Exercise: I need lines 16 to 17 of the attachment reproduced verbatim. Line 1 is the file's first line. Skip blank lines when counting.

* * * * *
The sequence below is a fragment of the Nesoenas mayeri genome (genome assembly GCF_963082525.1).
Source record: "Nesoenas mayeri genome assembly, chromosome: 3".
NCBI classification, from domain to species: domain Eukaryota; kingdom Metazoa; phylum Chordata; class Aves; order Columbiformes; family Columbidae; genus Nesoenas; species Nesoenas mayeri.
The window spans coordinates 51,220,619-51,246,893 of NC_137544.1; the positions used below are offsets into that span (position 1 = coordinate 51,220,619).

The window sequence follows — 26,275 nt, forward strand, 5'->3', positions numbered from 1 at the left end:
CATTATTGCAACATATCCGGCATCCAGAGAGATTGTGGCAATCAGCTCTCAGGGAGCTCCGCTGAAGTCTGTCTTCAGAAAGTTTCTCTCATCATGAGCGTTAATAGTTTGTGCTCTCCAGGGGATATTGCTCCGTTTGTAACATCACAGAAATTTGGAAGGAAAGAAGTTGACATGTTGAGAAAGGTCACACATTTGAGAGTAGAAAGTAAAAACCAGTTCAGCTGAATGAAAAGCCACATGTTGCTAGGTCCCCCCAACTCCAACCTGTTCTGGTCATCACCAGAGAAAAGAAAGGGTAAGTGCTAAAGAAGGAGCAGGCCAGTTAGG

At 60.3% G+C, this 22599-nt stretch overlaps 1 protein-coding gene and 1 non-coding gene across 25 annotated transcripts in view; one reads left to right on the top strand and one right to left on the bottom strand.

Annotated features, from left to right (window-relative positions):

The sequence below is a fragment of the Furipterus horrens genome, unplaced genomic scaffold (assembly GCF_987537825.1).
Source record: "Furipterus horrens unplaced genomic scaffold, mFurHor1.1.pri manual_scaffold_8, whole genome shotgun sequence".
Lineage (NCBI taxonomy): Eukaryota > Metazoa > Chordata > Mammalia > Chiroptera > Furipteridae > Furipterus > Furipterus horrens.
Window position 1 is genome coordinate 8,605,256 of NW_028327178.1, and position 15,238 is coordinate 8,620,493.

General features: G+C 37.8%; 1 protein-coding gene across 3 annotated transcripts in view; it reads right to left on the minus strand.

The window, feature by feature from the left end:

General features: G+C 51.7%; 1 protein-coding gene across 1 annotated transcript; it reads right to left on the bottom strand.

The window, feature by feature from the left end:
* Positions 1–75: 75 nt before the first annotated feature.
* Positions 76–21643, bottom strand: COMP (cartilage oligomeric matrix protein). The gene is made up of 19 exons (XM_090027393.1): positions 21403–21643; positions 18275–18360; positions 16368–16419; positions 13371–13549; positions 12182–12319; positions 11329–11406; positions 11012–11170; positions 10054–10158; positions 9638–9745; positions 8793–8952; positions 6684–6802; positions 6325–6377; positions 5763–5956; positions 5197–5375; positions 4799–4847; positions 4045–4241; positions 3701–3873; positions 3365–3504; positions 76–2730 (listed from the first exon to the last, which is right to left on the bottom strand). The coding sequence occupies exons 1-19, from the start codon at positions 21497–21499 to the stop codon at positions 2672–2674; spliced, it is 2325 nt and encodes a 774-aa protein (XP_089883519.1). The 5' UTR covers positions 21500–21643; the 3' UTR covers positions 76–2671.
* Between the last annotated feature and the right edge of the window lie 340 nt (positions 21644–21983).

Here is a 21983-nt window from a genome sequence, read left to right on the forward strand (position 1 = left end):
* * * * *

The window, feature by feature from the left end:
* Positions 1–75: 75 nt before the first annotated feature.